Malawi Law Society (MLS) has questioned the independence of the Anti-Corruption Bureau (ACB) in prosecuting the K1.7 billion corruption case involving former president Bakili Muluzi and his then personal assistant Lyness Violet Whiskey.
In a statement co-signed by its president John Suzi-Banda and honorary secretary Khumbo Soko yesterday, MLS said it sees the ACB’s operational independence as being compromised.
While expressing disappointment that of late there has been no appreciable zeal on the part of the State to ensure that the case is prosecuted to its logical conclusion, the Law Society observed that ACB’s decisions on whether to further prosecute the matter was no longer being guided by the clarity of the available evidence, but “some other irrelevant matters” that should ordinarily have no bearing on the case.
MLS sentiments have come against the background of ACB seeking direction in the matter.
The Law Society said if indeed the case is that ACB isfailing to prosecute the matter with necessary seriousness because of irrelevant considerations, the development raises serious questions about its credibility.
Reads the statement in part: “We call upon the bureau to boldly explain itself to the people of Malawi why it is failing to prosecute such a high-profile matter with the seriousness and professionalism expected of such an institution.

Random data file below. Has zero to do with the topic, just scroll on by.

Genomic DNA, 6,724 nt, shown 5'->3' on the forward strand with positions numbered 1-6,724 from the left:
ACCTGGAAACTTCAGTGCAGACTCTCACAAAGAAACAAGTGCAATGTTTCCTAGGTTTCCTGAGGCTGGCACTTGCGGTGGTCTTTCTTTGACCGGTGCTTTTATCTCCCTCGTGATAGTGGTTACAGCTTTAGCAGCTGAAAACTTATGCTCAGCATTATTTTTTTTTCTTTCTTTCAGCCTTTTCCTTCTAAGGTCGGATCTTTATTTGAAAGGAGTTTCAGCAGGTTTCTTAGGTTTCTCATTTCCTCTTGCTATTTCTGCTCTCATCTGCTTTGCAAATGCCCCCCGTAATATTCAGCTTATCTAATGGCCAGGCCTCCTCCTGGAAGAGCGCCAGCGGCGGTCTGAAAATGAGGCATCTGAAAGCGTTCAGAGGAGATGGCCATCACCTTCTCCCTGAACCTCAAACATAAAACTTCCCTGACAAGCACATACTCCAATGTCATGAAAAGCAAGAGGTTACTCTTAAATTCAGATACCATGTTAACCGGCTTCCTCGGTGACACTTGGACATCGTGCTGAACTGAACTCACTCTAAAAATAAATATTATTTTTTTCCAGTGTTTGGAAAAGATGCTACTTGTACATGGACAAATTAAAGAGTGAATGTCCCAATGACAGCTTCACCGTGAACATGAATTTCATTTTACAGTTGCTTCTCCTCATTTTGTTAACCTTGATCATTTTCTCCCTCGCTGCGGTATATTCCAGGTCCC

“Criminal prosecutions are conducted on behalf of the people of Malawi and it is imperative that the Bureau should not take the public for granted. It should, in good faith, explain its actions and/or inactions clearly to the public.”
While accepting that it is obviously not in its place to assert that there is enough evidence to prosecute the two, MLS said the legitimate interest of Malawians is the competent and diligent prosecution of the case and that the integrity of the process is safeguarded by the relevant officers.
The society has since called upon ACB to either “competently and diligently” prosecute the matter or hand over to the Director of Public Prosecutions (DPP).
This week, Chancellor College associate professor of law, Edge Kanyongolo, told The Nation that the case has progressed “so slowly” that it undermines the confidence of the public in the efficiency and effectiveness of the country’s justice system as it means both the State and the accused have been denied justice because justice delayed is justice denied.
The K1.7 billion Muluzi and Whiskey case, dating back to 2006, has stagnated due to suspensions and adjournments sometimes attributed to the former president’s illness, countless objections from the defence team bordering on judicial review applications, instabilities in the prosecution team and requests for reviews of the case by the ACB.
The prosecution, The Nation understands, has up to today to tell the court what its position is regarding the case. n